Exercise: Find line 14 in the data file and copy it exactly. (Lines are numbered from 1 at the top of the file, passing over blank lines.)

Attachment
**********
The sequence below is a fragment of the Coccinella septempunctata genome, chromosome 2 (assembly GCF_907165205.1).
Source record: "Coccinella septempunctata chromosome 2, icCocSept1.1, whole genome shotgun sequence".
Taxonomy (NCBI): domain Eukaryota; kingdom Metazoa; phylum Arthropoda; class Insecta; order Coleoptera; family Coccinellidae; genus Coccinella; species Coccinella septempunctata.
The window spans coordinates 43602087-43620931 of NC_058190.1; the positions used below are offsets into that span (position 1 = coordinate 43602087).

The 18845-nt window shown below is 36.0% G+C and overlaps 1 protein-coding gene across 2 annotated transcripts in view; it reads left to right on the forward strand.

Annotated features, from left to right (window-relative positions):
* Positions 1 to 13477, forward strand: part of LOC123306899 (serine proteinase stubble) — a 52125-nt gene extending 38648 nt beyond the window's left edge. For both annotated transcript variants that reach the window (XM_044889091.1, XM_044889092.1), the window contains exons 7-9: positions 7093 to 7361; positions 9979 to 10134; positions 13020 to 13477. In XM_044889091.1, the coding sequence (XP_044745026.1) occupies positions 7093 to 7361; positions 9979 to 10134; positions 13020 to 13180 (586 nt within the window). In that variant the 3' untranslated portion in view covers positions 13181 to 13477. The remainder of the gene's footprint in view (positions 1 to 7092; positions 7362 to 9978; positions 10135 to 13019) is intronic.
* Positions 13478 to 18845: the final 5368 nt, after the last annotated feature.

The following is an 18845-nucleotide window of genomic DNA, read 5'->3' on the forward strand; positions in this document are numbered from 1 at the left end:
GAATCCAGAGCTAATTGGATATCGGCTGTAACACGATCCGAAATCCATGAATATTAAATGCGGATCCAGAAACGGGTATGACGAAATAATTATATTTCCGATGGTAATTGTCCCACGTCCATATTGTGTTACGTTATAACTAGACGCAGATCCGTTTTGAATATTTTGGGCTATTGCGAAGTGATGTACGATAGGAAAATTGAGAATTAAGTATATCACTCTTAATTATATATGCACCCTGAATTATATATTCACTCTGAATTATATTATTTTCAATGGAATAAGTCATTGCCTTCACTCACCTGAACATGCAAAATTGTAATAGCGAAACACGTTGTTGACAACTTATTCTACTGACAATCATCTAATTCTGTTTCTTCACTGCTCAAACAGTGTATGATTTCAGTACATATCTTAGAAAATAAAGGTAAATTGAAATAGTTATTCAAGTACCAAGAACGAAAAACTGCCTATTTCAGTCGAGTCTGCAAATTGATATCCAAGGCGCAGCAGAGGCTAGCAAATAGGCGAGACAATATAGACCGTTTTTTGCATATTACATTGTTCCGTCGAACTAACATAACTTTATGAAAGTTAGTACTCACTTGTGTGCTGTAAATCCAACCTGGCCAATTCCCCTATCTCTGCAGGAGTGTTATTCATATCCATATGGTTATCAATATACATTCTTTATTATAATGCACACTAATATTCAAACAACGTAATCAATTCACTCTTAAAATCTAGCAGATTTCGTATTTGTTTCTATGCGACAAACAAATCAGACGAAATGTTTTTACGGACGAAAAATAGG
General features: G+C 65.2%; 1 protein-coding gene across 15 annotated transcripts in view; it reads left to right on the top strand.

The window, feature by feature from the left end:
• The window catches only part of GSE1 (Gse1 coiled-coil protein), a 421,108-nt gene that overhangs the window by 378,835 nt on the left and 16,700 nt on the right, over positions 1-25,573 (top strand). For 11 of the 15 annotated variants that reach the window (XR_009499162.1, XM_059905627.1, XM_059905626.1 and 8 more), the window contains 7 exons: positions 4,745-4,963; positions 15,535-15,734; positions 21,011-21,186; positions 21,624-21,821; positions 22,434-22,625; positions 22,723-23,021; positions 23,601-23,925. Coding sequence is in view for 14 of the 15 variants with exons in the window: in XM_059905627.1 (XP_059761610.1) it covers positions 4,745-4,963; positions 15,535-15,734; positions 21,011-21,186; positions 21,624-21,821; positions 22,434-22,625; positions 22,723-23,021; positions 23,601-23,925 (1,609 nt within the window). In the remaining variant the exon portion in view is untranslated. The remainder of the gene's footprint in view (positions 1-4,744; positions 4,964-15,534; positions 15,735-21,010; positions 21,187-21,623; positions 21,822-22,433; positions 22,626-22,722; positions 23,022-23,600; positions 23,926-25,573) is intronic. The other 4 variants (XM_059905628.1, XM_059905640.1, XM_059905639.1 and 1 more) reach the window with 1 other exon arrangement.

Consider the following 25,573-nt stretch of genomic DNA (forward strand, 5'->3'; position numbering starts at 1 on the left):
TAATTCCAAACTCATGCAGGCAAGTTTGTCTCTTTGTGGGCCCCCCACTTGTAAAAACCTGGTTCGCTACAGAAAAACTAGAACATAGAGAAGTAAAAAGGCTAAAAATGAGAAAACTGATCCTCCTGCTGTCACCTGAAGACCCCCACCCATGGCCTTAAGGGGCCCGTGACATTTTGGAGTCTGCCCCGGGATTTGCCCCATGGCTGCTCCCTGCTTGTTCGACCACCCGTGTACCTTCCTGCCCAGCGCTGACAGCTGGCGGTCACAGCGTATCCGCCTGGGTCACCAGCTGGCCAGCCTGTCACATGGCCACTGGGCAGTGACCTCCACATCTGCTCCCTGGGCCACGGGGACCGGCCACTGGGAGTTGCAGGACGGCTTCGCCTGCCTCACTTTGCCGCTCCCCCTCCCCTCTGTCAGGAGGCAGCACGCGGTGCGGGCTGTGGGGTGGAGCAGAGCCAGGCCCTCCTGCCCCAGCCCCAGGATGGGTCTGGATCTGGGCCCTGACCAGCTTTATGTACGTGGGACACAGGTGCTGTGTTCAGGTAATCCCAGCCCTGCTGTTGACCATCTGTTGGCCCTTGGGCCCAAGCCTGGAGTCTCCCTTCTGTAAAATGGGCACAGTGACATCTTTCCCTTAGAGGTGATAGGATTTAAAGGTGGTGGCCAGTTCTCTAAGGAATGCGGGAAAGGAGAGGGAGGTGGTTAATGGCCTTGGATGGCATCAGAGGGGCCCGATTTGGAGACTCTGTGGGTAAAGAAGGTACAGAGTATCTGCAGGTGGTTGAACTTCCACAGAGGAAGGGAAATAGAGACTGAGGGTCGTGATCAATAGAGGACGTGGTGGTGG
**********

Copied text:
Consider the following 25,573-nt stretch of genomic DNA (forward strand, 5'->3'; position numbering starts at 1 on the left):